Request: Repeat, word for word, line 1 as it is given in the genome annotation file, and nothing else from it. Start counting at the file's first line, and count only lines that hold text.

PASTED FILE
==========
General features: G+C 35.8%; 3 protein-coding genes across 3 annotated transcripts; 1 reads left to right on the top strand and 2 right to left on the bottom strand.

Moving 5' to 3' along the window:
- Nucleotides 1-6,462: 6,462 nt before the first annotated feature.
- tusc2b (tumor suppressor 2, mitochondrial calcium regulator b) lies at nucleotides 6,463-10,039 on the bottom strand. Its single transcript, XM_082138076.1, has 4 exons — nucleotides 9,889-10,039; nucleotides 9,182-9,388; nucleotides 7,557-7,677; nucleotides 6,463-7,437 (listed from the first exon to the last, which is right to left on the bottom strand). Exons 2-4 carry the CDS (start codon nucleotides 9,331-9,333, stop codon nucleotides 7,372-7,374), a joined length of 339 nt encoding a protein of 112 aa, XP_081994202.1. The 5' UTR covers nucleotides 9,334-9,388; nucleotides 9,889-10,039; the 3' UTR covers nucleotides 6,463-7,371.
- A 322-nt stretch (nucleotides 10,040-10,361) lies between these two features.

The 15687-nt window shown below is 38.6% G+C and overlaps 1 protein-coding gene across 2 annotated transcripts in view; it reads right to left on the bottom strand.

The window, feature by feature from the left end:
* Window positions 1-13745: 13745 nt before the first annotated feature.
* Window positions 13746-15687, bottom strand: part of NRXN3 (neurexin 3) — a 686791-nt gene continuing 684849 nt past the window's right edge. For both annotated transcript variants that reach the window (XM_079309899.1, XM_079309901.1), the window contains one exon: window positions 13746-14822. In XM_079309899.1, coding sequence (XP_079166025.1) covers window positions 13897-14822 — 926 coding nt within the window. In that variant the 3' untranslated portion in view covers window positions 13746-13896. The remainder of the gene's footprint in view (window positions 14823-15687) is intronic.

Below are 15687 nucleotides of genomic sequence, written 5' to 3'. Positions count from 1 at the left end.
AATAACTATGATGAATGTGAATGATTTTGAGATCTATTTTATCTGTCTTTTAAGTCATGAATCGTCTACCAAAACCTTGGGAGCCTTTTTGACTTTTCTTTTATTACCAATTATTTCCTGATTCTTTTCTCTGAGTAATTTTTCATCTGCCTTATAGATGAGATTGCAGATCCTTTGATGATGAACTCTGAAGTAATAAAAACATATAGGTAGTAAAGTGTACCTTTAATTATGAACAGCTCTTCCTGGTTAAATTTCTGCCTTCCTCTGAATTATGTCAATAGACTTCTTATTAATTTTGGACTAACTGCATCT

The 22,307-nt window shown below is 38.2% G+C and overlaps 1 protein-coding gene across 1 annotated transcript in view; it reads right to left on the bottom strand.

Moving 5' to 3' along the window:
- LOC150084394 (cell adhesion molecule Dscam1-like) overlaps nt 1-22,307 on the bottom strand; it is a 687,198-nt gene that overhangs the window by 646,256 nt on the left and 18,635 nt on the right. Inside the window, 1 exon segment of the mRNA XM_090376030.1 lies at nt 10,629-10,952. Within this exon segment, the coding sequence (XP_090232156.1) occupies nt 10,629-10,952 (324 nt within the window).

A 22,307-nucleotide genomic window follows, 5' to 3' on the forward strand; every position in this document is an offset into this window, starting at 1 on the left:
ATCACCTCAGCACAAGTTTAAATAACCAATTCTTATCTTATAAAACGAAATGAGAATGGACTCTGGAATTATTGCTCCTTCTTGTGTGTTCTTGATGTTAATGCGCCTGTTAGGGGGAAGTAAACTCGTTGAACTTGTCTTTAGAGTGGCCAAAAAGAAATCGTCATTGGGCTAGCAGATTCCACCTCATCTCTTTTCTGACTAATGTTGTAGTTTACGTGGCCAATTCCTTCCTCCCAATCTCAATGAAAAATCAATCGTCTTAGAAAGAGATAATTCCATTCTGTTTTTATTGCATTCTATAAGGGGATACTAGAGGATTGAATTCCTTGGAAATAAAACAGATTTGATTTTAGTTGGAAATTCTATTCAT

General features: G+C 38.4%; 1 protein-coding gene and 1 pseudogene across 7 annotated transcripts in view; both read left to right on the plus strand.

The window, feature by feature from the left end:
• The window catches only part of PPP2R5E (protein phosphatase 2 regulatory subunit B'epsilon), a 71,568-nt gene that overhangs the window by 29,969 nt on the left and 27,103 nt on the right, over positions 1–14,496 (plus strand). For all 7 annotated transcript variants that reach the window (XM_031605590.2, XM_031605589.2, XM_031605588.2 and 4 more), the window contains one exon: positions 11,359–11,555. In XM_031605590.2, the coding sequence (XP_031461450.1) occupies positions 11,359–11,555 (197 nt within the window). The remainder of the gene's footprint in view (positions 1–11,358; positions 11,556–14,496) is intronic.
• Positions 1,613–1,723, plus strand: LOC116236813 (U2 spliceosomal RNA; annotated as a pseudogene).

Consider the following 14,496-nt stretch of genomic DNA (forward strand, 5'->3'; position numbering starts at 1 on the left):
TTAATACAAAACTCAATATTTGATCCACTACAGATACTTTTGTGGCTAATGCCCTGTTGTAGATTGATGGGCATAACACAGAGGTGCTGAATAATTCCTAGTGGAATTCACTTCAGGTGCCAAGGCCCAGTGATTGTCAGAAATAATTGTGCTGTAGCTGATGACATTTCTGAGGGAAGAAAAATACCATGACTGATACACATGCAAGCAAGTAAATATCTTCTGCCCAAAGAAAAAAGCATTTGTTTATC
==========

General features: G+C 35.8%; 3 protein-coding genes across 3 annotated transcripts; 1 reads left to right on the top strand and 2 right to left on the bottom strand.